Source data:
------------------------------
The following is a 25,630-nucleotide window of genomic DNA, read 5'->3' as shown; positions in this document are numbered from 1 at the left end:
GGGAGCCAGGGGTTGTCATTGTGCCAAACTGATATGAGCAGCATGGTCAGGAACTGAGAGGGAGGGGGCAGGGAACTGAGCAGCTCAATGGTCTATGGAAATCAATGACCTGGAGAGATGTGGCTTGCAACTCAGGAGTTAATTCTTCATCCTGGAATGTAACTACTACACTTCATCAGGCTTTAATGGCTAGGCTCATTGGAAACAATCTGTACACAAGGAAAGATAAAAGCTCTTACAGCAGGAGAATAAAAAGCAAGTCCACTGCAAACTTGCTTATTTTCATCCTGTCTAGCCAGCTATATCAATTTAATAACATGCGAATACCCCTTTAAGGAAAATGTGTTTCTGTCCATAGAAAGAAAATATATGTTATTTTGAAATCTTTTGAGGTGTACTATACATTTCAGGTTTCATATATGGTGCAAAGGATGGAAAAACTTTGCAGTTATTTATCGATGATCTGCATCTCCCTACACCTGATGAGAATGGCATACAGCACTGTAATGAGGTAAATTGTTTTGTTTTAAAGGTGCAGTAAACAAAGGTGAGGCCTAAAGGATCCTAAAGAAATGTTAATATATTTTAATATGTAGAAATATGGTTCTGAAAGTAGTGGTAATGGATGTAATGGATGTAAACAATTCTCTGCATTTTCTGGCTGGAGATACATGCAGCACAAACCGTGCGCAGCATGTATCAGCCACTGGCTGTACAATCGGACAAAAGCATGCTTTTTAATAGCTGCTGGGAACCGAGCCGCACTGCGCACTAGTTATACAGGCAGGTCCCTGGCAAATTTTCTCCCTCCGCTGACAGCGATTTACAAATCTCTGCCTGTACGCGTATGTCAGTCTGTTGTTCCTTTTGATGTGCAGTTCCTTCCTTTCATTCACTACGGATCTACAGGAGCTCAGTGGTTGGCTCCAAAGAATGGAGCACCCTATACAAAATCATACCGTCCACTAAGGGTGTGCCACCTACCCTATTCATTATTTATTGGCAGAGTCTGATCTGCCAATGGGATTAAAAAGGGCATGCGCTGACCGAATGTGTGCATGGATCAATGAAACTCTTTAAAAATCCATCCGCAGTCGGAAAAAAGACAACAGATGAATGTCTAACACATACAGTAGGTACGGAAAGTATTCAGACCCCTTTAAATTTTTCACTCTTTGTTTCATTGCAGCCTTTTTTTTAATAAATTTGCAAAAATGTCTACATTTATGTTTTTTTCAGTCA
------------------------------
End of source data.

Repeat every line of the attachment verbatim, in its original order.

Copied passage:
The following is a 25,630-nucleotide window of genomic DNA, read 5'->3' as shown; positions in this document are numbered from 1 at the left end:
GGGAGCCAGGGGTTGTCATTGTGCCAAACTGATATGAGCAGCATGGTCAGGAACTGAGAGGGAGGGGGCAGGGAACTGAGCAGCTCAATGGTCTATGGAAATCAATGACCTGGAGAGATGTGGCTTGCAACTCAGGAGTTAATTCTTCATCCTGGAATGTAACTACTACACTTCATCAGGCTTTAATGGCTAGGCTCATTGGAAACAATCTGTACACAAGGAAAGATAAAAGCTCTTACAGCAGGAGAATAAAAAGCAAGTCCACTGCAAACTTGCTTATTTTCATCCTGTCTAGCCAGCTATATCAATTTAATAACATGCGAATACCCCTTTAAGGAAAATGTGTTTCTGTCCATAGAAAGAAAATATATGTTATTTTGAAATCTTTTGAGGTGTACTATACATTTCAGGTTTCATATATGGTGCAAAGGATGGAAAAACTTTGCAGTTATTTATCGATGATCTGCATCTCCCTACACCTGATGAGAATGGCATACAGCACTGTAATGAGGTAAATTGTTTTGTTTTAAAGGTGCAGTAAACAAAGGTGAGGCCTAAAGGATCCTAAAGAAATGTTAATATATTTTAATATGTAGAAATATGGTTCTGAAAGTAGTGGTAATGGATGTAATGGATGTAAACAATTCTCTGCATTTTCTGGCTGGAGATACATGCAGCACAAACCGTGCGCAGCATGTATCAGCCACTGGCTGTACAATCGGACAAAAGCATGCTTTTTAATAGCTGCTGGGAACCGAGCCGCACTGCGCACTAGTTATACAGGCAGGTCCCTGGCAAATTTTCTCCCTCCGCTGACAGCGATTTACAAATCTCTGCCTGTACGCGTATGTCAGTCTGTTGTTCCTTTTGATGTGCAGTTCCTTCCTTTCATTCACTACGGATCTACAGGAGCTCAGTGGTTGGCTCCAAAGAATGGAGCACCCTATACAAAATCATACCGTCCACTAAGGGTGTGCCACCTACCCTATTCATTATTTATTGGCAGAGTCTGATCTGCCAATGGGATTAAAAAGGGCATGCGCTGACCGAATGTGTGCATGGATCAATGAAACTCTTTAAAAATCCATCCGCAGTCGGAAAAAAGACAACAGATGAATGTCTAACACATACAGTAGGTACGGAAAGTATTCAGACCCCTTTAAATTTTTCACTCTTTGTTTCATTGCAGCCTTTTTTTTAATAAATTTGCAAAAATGTCTACATTTATGTTTTTTTCAGTCA